Specifically, said transmodulator comprises a conversion circuitry having a first end and a second end. Said conversion circuitry is functioned to receive an advanced modulated signal via said one end, transmodulate it to a legacy modulated signal and deliver it to said second end.
According to some embodiments of the invention, transmission of feedback information from the transmodulator to the Hub (or a network server) may be achieved by encapsulating the feedback message with a destination address of a network server, such as the Hub's server.
According to other embodiments of the invention, the transmodulator may be implemented with fixed physical parameters such as RF transmission frequency, in order to achieve reduced implementation costs.
According to other embodiments of the invention, BER and RSSI emulation may be provided by the transmodulator to the VSAT according to the actual BER and RSSI in the input of the transmodulator. The emulation shall take into account the quantitative differences, in terms of Eb/No values, between the two standards in what is regarded as low or high BER and RSSI.
According to yet another embodiment of the invention, a transmodulator is supplied with dual configurations. DVB-S2 and a legacy format. This will ease migration to DVB-S2 as VSAT units may be switched from one format to another as necessary. Additionally, this will enable a fail-safe mechanism allowing a quick swap to the legacy format mode of operation in case of any faulty operation of the transmodulator. In the fail-safe mode the transmodulator receives a legacy format and delivers the same format as if no upgrade has been executed.
The subject matter regarded as the invention will become more clearly understood in light of the ensuing description of embodiments herein, given by way of example and for purposes of illustrative discussion of the present invention only, with reference to the accompanying drawings, wherein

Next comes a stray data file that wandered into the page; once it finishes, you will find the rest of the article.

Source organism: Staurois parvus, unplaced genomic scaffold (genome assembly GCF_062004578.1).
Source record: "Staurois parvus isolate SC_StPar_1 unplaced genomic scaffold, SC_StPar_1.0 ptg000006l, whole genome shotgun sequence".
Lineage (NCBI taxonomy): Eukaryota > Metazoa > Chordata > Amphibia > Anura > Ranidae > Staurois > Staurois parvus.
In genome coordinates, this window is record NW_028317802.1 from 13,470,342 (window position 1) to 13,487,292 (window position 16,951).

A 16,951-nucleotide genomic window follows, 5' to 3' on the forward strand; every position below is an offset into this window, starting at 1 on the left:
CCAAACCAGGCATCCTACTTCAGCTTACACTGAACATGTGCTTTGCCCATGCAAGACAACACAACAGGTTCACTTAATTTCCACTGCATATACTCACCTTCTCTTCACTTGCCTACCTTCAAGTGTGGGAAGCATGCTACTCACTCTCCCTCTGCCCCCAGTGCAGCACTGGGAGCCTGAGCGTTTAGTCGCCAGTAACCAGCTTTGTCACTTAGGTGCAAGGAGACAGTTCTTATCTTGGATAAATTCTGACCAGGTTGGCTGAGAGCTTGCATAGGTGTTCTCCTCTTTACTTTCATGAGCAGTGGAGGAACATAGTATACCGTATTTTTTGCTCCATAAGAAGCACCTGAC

The drawings together with the description make apparent to those skilled in the art how the invention may be embodied in practice. No attempt is made to show structural details of the invention in more detail than is necessary for a fundamental understanding of the invention.
It will be appreciated that for simplicity and clarity of illustration, elements shown in the figures have not necessarily been drawn to scale. For example, the dimensions of some of the elements may be exaggerated relative to other elements for clarity. Further, where considered appropriate, reference numerals may be repeated among the figures to indicate corresponding or analogous elements.
An embodiment is an example or implementation of the inventions. The various appearances of “one embodiment,” “an embodiment” or “some embodiments” do not necessarily all refer to the same embodiments.
Although various features of the invention may be described in the context of a single embodiment, the features may also be provided separately or in any suitable combination. Conversely, although the invention may be described herein in the context of separate embodiments for clarity, the invention may also be implemented in a single embodiment.
Reference in the specification to “one embodiment”, “an embodiment”, “some embodiments” or “other embodiments” means that a particular feature, structure, or characteristic described in connection with the embodiments is included in at least one embodiments, but not necessarily all embodiments, of the inventions.